Today marks the beginning of World Antimicrobial Awareness Week, driven by the World Health Organisation to improve global knowledge of antibiotic drugs. Running from the 18th to the 24th of November, the awareness initiative is focused on uniting to preserve effective antimicrobials and reduce or prevent the spread of Antimicrobial Resistance (AMR), which is becoming an increasing concern across the world.
Before we jump deeper into the AMR and the global impact it will have if not addressed, let’s briefly cover the history of antimicrobials in medicine.
1910, the first breakthrough in antimicrobial treatment
These life-saving drugs are rather ironically named, since the literal meaning of antibiotic is ‘anti-life’ or ‘against living’ – but in this case, the living organisms that produce the disease’.
Selman Waksman first used the term ‘antibiotic’ during the 1940s. Until then, antibiotic drugs were simply referred to by their names.
While there are anecdotal accounts of antimicrobial treatments being administered during ancient times, the breakthrough moment was the creation of the first synthetic antimicrobial agents by Paul Ehrlich who noted that certain dyes would color bacterial cells but not others.
Ehrlich thought that if these cells could be isolated, and that selective chemicals could be used to target and neutralize bacteria.
Ehrlich worked with the toxic element arsenic to produce compound 606, which was introduced in ca. 1910, under the name Salvarsan. Salvarsan, now known as arsphenamine, was the ‘drug of choice’ to treat syphilis until the 1940s.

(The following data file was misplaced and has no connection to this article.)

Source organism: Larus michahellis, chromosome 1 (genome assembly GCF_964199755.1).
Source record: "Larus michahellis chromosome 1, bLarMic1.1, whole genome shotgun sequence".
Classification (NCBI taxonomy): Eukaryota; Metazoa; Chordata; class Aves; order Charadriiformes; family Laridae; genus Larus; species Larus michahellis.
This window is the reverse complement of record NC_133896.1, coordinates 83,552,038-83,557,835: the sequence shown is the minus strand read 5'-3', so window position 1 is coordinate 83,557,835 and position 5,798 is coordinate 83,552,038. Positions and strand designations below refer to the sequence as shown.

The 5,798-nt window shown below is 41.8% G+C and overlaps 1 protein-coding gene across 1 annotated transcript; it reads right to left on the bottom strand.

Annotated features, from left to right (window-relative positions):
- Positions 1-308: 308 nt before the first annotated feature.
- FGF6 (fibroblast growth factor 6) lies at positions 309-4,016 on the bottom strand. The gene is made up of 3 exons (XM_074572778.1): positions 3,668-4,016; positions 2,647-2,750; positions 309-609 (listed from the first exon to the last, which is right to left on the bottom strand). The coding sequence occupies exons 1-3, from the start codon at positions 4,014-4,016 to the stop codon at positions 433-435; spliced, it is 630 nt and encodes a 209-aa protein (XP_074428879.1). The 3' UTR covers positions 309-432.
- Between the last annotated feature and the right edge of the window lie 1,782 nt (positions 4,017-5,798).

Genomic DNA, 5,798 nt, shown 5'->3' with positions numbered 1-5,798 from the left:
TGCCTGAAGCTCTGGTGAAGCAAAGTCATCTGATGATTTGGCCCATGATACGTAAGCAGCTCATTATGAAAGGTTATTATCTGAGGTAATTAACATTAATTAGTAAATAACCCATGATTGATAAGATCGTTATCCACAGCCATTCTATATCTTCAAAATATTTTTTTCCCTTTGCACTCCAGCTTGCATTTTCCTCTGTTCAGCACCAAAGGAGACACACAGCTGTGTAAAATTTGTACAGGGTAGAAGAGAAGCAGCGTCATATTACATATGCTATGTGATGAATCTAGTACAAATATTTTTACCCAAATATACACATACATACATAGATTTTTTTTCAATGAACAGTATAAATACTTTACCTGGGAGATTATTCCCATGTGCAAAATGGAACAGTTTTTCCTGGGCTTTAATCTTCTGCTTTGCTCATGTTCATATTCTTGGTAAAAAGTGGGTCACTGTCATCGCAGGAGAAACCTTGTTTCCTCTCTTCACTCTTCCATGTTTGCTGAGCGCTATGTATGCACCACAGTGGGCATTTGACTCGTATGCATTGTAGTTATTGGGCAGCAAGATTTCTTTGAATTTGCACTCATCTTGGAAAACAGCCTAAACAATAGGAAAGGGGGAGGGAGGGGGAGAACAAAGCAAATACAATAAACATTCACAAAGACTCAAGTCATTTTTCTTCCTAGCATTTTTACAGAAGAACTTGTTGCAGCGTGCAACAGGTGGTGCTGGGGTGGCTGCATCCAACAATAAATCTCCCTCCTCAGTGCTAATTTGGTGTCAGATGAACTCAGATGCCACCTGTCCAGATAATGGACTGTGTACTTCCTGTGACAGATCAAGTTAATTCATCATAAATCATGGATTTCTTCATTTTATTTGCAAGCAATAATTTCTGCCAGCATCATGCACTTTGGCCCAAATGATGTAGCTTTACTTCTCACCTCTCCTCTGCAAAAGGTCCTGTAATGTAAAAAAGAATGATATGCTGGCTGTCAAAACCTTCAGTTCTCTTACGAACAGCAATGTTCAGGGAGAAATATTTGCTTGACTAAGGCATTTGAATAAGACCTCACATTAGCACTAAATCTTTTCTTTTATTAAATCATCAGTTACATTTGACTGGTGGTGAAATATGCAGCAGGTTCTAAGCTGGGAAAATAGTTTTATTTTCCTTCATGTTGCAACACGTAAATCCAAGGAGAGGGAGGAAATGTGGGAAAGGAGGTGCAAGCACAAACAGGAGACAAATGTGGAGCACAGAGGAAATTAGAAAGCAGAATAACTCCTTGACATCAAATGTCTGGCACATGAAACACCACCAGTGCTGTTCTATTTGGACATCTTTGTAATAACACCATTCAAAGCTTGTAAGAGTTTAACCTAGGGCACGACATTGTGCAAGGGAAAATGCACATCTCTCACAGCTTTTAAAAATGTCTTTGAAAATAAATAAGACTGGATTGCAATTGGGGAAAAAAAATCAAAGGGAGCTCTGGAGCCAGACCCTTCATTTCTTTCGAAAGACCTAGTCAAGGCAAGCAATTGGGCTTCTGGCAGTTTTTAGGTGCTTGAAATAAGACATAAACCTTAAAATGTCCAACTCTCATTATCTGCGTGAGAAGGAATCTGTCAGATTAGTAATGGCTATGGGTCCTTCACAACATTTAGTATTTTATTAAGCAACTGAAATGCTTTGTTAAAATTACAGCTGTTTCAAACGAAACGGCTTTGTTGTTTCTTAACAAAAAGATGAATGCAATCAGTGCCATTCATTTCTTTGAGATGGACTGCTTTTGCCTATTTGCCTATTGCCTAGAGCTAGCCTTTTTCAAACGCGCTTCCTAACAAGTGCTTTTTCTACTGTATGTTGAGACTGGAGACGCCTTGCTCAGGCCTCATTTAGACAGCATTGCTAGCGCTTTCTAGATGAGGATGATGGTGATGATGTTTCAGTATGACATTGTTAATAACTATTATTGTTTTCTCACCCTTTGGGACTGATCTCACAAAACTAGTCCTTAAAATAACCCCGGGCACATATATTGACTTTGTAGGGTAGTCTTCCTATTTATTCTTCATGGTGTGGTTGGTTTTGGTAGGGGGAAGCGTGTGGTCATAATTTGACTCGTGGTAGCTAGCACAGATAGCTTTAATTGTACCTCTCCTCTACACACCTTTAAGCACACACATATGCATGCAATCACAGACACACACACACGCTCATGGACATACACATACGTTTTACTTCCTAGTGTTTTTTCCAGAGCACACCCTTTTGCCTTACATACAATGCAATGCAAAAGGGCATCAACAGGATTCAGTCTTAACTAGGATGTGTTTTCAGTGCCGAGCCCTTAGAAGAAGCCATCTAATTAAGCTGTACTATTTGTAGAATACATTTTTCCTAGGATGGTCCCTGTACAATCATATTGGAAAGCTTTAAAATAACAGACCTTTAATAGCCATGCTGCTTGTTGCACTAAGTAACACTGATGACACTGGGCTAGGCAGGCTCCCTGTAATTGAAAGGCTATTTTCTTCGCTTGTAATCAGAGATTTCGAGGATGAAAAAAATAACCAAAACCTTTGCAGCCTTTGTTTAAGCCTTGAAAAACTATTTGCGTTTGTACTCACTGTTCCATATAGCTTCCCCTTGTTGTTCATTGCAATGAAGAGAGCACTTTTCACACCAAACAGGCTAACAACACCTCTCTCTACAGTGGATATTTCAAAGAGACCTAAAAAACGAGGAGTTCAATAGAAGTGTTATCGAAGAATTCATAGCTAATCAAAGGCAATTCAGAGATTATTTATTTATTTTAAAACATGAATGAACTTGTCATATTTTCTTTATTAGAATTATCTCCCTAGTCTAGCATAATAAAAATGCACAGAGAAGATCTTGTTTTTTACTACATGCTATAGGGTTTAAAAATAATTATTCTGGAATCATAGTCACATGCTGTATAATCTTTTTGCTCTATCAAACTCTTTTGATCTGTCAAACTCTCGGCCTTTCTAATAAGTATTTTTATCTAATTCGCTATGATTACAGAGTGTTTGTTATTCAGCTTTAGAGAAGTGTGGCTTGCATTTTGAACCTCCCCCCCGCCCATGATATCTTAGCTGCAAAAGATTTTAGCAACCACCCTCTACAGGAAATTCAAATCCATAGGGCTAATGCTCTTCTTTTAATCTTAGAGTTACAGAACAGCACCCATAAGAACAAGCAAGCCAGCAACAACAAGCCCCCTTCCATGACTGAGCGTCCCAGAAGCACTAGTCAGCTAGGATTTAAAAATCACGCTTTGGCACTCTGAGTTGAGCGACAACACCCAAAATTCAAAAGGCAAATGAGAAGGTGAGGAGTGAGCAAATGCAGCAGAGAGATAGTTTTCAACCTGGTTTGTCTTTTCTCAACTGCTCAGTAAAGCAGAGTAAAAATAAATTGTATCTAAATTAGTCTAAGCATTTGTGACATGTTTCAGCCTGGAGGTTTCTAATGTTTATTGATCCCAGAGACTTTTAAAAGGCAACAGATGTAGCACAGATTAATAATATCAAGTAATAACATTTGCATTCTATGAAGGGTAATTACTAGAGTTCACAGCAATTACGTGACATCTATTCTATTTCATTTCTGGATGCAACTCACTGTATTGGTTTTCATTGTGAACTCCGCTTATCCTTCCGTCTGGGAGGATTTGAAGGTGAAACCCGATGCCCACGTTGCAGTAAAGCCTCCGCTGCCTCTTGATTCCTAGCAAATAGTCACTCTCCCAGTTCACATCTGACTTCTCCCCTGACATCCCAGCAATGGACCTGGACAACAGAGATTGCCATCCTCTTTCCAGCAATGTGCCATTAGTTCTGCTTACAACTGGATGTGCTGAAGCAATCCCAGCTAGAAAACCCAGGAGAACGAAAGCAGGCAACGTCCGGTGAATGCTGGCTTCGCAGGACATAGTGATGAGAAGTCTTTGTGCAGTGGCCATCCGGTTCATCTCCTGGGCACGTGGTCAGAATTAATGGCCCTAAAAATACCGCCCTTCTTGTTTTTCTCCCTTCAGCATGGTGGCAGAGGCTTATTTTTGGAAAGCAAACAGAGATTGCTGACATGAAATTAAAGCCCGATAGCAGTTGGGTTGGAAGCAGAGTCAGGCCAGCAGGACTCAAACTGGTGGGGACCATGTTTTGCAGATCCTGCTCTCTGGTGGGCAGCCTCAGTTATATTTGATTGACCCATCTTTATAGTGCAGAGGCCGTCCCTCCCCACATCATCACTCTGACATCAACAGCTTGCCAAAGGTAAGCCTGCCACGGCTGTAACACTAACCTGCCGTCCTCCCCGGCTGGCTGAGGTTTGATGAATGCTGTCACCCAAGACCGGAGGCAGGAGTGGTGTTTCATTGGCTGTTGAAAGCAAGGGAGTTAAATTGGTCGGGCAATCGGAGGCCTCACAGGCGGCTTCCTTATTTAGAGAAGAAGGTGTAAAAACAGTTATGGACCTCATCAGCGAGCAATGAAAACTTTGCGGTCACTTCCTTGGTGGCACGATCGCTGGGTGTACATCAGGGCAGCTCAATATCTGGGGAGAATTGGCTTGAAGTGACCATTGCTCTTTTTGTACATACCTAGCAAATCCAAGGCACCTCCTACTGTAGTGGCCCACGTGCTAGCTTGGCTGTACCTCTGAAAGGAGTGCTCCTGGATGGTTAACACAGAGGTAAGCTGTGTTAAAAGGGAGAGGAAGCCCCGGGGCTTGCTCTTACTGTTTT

1928, Fleming discovers penicillin
Treatment of syphilis with Salvarsan was superseded by the most famous antibiotic of them all – penicillin. This antibiotic is derived from natural substances, in contrast to dyes and arsenic derivatives. Early observations of penicillin properties were made by William Roberts and Louis Pasteur during the close of the 19th century however, it was not until 1928 that a revolutionary discovery was made by Sir Alexander Fleming, who was studying a green mold (Penicillium chrysogenum) in his laboratory.
Fleming discovered that the mold killed and prevented the growth of bacteria. He deduced that the mold must be creating a specific substance, and he named this ‘mold juice’ penicillin.
This first antibiotic was not isolated and purified until 1942, by two Oxford scientists Ernst Chain and Howard Florey – who shared the 1945 Noble Prize in Medicine with Fleming.
In the following decades, at least a dozen additional antibiotics entered the medical field, creating an arsenal for use against several major diseases.
2020, emerging antimicrobial resistance (AMR)
What is AMR? AMR stands for “antimicrobial resistance” – a process of pathogen adaptation, whereby bacteria, viruses, fungi, and parasites develop defenses that make antimicrobials less and less effective. Ultimately, treatment times are prolonged, increases the risk of spreading disease, and developing complications.
When a tried and proven medicine is no longer effective at fighting its targeted disease, an alternative is needed, which might take years to develop. A “worst-case scenario” will result, in which pathogens ‘outsmart’ humans, and we are left without drugs needed to cure even the most common bacterial infections.
Why is this happening? The misuse and overuse of antimicrobials, including instances of viral diseases (where they are ineffective) have allowed pathogens to be exposed to more and more medicine, encouraging the selection of strains that have lost their susceptibility to these compounds.
Issues such as poor water quality, lack of sanitation, and substandard hygiene have also hastened the spread of antibiotic-resistant infections.
It is up to us all to recognize AMR as an emerging global health threat, act to prevent and treat the infection using properly targeted drugs at the proper dosage and duration of therapy.
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